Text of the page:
Yesterday, I met with Ieva from Simply Ieva on Instagram live. And surprise! We were matching and not on purpose! Ieva was one of the first ESL teachers I met on Insta, back when I thought we were the only ones. I soon found out there were so many more and the rest has been history! The learning has not stopped.
We talked mostly about grammar and how to not drill and kill with worksheets. However, we did both agree that worksheets may have their place, but it shouldn't be the only way to deliver and practice grammar. Some of my favorite ways are to pre-teach and practice with a mini-lesson (template here) and in context with content using a language dive template.
According to Ieva, grammar has gotten a bad reputation, but reading The Grammar Answer Key by Keith Folse helped her understand that teaching it is essential and gave her some research-backed ideas to introduce it. It also inspired her grammar teaching sequence checklist.
Here are some of the key takeaways from our Saturday chat:
1. There's a sequence, but it isn't exactly linear. I know, not really what a new teacher or a content teacher may want to hear. When we're new, we want someone to just tell us what to teach! It isn't exactly that cut and dry, teacher friends. If you follow a sequence, you may start with the present tense form. That doesn't mean that you skip other things like using demonstrative adjectives "this" or "that". If you are teaching the present tense of "be", you know you'll have to review adjectives since "be" is a linking verb. So, just by teaching the present tense form of "be", you are also teaching articles such as "the", demonstrative adjectives, and regular adjectives!
2. There are fun ways to engage students in speaking with the grammar focus.
We talked about using information gap and interviews. For these exercises, students may not even realize that they are practicing grammar! Interviews can be a quick icebreaker or you can role-play as someone in the text you are reading. Wouldn't it be fun to have students role-play Romeo and Juliet but with your targeted grammar focus?? Or interview classmates as if they were Romeo or Juliet?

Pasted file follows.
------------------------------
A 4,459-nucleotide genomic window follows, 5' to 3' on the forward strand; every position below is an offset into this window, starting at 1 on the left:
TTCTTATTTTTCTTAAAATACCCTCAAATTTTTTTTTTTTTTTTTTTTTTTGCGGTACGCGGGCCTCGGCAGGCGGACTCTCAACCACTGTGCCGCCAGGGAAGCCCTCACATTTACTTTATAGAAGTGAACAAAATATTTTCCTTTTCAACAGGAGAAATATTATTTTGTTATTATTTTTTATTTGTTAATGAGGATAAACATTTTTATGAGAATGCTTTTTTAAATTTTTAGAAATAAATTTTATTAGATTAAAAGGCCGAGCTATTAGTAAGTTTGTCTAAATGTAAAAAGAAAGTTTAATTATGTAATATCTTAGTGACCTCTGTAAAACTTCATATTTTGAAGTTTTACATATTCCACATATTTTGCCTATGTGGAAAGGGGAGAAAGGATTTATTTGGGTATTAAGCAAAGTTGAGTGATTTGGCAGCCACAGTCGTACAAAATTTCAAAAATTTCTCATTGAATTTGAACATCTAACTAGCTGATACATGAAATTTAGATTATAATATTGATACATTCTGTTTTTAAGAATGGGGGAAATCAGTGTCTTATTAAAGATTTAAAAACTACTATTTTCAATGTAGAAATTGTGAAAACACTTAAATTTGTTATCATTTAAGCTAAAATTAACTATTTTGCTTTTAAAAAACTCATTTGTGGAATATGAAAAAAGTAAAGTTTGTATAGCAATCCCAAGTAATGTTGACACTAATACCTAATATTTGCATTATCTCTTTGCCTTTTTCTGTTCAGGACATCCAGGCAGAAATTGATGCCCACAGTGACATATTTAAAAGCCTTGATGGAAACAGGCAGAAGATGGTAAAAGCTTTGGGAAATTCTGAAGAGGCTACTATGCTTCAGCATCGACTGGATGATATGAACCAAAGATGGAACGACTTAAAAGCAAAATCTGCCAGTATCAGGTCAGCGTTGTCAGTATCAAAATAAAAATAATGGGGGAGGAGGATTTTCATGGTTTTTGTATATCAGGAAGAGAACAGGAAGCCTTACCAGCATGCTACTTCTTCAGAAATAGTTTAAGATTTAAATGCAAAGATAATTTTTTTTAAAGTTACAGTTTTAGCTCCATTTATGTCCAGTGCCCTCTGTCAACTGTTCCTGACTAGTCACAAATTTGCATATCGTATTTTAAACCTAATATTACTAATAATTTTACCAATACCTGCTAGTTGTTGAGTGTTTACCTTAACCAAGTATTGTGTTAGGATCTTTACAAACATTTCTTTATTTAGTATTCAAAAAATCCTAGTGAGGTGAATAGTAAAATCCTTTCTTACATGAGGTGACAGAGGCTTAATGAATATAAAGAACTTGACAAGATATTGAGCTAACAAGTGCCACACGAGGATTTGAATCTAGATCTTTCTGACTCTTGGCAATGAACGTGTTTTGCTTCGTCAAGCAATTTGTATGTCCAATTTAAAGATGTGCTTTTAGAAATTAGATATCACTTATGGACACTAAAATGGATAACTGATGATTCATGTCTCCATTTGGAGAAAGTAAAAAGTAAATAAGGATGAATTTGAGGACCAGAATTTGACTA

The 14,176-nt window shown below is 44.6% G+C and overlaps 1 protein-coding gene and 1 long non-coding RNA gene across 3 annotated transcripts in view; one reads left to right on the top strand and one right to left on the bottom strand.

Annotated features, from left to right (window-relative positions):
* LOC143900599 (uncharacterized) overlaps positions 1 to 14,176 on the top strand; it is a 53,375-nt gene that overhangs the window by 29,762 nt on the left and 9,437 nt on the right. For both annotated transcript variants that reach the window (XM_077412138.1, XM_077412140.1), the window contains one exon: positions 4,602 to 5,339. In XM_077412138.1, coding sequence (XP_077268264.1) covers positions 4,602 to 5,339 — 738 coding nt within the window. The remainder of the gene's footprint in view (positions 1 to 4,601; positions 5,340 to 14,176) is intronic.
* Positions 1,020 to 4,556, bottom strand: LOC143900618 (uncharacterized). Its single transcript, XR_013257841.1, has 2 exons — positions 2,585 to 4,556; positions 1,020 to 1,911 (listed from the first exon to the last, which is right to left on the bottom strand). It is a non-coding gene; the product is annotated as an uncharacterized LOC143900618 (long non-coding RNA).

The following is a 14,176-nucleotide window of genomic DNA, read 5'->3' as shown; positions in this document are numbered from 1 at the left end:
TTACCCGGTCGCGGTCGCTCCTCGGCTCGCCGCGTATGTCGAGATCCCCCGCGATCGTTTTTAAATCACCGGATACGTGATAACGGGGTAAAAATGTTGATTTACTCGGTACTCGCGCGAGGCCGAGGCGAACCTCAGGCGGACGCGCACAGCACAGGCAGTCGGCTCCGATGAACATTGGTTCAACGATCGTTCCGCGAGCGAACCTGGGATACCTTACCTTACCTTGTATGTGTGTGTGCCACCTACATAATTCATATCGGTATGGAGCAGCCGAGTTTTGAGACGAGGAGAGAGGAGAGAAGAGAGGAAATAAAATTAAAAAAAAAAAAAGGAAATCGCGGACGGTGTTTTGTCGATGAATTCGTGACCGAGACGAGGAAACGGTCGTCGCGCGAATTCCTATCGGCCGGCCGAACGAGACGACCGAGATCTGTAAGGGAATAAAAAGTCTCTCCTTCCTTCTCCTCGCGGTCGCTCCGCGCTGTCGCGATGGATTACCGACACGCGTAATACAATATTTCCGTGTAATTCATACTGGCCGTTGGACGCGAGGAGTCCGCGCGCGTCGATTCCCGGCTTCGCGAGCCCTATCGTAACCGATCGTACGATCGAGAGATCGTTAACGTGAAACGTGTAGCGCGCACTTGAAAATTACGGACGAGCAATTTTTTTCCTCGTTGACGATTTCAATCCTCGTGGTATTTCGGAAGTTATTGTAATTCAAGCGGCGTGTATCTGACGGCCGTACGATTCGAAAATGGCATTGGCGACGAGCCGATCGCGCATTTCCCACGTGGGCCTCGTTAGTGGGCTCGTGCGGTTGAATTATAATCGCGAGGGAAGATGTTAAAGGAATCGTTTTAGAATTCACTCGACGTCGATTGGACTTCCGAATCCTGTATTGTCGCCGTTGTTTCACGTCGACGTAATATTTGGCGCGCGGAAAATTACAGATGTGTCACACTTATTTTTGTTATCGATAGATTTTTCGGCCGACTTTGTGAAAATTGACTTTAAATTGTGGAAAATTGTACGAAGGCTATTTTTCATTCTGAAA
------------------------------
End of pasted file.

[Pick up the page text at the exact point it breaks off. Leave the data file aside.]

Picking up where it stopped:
For example, if you were having a student interview Juliet as if she had just met Romeo and you were also reviewing the irregular past tense, you could have them ask questions like, "Where did you meet Romeo? What drew you to him? Why didn't you like the prince?" Students would have to answer, "We met...I didn't like..." And the key is getting students so engaged and having fun that they don't even know they are learning.
3. When they're not ready to write, add scaffolds. For those of you who teach an ESL class that supports a content-area class, if students are writing thesis statements (or whatever they are doing! This is the example we talked about), your beginners may not be ready for it. And that is okay. Getting students writing with the grammar focus doesn't have to be having them write essays or even thesis statements by themselves. It does mean you can give them scaffolds such as sentence or paragraph frames with a word bank. Maybe you give them the structure you have been focusing on and let them fill in their own ideas.
For example, and yes, this example is another high school one about Romeo and Juliet because that is what we are doing right now in my classes! This example might be for if we were reviewing present tense of "be" with my beginners and analyzing how the characters change:
________ (Romeo or Juliet) ____ (form of be) a complicated character who ______ in the story from _______ to _______.
There are so many creative ways to get students engaging with grammar. How do you make grammar fun? What other things do you do than give worksheets for grammar practice? Comment and share below!
I teach high school ESL and peer coach high school ESL teachers in my district. I enjoy sharing my strategies and materials online and love learning new things from other teachers of Emergent Bilinguals! Let's learn together!